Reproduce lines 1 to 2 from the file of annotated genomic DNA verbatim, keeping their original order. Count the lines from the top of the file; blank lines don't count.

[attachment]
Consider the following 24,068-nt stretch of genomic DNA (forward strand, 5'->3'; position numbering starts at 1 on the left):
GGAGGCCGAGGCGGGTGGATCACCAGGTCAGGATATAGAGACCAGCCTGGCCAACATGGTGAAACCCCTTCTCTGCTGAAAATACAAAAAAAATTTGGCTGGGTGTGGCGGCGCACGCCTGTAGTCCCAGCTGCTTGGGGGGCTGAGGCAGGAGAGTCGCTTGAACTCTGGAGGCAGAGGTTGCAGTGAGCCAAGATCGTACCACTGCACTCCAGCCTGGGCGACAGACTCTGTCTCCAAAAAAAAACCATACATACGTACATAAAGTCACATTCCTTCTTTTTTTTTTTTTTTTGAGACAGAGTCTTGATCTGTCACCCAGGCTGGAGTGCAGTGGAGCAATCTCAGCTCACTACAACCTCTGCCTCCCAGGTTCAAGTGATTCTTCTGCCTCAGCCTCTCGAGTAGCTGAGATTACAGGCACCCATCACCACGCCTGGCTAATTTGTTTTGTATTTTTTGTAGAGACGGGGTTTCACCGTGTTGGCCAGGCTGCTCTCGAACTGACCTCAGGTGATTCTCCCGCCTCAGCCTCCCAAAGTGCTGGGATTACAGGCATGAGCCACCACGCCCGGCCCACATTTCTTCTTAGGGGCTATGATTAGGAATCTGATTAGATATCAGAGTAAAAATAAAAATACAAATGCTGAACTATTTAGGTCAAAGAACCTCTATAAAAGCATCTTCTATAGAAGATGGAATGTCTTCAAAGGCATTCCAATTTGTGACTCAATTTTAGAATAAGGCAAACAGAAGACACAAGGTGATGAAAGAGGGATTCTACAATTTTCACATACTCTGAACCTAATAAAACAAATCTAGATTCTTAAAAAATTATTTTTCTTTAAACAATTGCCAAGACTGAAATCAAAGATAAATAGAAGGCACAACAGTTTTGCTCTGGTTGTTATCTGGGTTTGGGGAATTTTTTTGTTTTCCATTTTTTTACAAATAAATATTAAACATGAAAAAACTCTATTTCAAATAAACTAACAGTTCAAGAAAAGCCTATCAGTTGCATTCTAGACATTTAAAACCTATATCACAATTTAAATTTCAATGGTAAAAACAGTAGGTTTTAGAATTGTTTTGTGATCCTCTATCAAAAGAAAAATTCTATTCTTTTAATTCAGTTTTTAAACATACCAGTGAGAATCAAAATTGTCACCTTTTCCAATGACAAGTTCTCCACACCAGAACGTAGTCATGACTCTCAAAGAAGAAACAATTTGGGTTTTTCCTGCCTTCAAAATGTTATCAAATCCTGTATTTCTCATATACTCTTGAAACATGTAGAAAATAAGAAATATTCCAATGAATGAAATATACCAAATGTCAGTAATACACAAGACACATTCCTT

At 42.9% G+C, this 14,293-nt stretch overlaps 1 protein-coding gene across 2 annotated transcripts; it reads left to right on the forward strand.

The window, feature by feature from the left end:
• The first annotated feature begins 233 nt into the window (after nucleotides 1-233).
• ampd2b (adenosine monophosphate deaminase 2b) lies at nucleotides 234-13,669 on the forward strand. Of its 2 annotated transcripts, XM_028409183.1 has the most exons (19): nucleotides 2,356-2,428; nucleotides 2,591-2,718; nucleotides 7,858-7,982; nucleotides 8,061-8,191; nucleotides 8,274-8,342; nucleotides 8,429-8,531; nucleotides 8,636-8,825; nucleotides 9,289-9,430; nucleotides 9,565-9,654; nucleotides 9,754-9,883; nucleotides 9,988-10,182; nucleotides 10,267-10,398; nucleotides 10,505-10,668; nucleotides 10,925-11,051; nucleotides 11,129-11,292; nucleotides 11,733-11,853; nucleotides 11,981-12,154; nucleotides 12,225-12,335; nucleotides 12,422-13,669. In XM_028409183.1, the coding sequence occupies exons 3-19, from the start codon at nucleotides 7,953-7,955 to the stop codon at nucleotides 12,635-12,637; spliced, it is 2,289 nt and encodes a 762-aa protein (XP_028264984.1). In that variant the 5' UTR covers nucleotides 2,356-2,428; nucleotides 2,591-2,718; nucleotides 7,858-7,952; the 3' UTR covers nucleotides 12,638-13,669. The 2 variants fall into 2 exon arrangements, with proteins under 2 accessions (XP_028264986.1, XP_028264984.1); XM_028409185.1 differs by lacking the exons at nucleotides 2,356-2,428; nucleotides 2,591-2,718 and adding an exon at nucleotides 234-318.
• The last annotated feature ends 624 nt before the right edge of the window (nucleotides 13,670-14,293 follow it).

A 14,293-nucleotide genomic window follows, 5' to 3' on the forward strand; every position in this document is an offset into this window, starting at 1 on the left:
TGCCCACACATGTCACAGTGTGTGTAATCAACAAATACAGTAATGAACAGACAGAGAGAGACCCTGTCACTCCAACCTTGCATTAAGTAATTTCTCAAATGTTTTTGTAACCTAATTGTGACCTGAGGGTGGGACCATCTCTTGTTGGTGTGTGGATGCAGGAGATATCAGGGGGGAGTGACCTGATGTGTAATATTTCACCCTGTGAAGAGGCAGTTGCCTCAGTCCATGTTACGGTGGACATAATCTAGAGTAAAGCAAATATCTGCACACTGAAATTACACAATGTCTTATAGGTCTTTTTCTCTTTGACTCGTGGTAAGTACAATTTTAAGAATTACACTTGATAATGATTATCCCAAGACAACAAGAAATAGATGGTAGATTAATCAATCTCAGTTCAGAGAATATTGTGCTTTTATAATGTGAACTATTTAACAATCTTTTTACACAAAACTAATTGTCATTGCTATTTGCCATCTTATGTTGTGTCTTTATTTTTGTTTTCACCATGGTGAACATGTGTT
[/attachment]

Consider the following 24,068-nt stretch of genomic DNA (forward strand, 5'->3'; position numbering starts at 1 on the left):
GGAGGCCGAGGCGGGTGGATCACCAGGTCAGGATATAGAGACCAGCCTGGCCAACATGGTGAAACCCCTTCTCTGCTGAAAATACAAAAAAAATTTGGCTGGGTGTGGCGGCGCACGCCTGTAGTCCCAGCTGCTTGGGGGGCTGAGGCAGGAGAGTCGCTTGAACTCTGGAGGCAGAGGTTGCAGTGAGCCAAGATCGTACCACTGCACTCCAGCCTGGGCGACAGACTCTGTCTCCAAAAAAAAACCATACATACGTACATAAAGTCACATTCCTTCTTTTTTTTTTTTTTTTGAGACAGAGTCTTGATCTGTCACCCAGGCTGGAGTGCAGTGGAGCAATCTCAGCTCACTACAACCTCTGCCTCCCAGGTTCAAGTGATTCTTCTGCCTCAGCCTCTCGAGTAGCTGAGATTACAGGCACCCATCACCACGCCTGGCTAATTTGTTTTGTATTTTTTGTAGAGACGGGGTTTCACCGTGTTGGCCAGGCTGCTCTCGAACTGACCTCAGGTGATTCTCCCGCCTCAGCCTCCCAAAGTGCTGGGATTACAGGCATGAGCCACCACGCCCGGCCCACATTTCTTCTTAGGGGCTATGATTAGGAATCTGATTAGATATCAGAGTAAAAATAAAAATACAAATGCTGAACTATTTAGGTCAAAGAACCTCTATAAAAGCATCTTCTATAGAAGATGGAATGTCTTCAAAGGCATTCCAATTTGTGACTCAATTTTAGAATAAGGCAAACAGAAGACACAAGGTGATGAAAGAGGGATTCTACAATTTTCACATACTCTGAACCTAATAAAACAAATCTAGATTCTTAAAAAATTATTTTTCTTTAAACAATTGCCAAGACTGAAATCAAAGATAAATAGAAGGCACAACAGTTTTGCTCTGGTTGTTATCTGGGTTTGGGGAATTTTTTTGTTTTCCATTTTTTTACAAATAAATATTAAACATGAAAAAACTCTATTTCAAATAAACTAACAGTTCAAGAAAAGCCTATCAGTTGCATTCTAGACATTTAAAACCTATATCACAATTTAAATTTCAATGGTAAAAACAGTAGGTTTTAGAATTGTTTTGTGATCCTCTATCAAAAGAAAAATTCTATTCTTTTAATTCAGTTTTTAAACATACCAGTGAGAATCAAAATTGTCACCTTTTCCAATGACAAGTTCTCCACACCAGAACGTAGTCATGACTCTCAAAGAAGAAACAATTTGGGTTTTTCCTGCCTTCAAAATGTTATCAAATCCTGTATTTCTCATATACTCTTGAAACATGTAGAAAATAAGAAATATTCCAATGAATGAAATATACCAAATGTCAGTAATACACAAGACACATTCCTT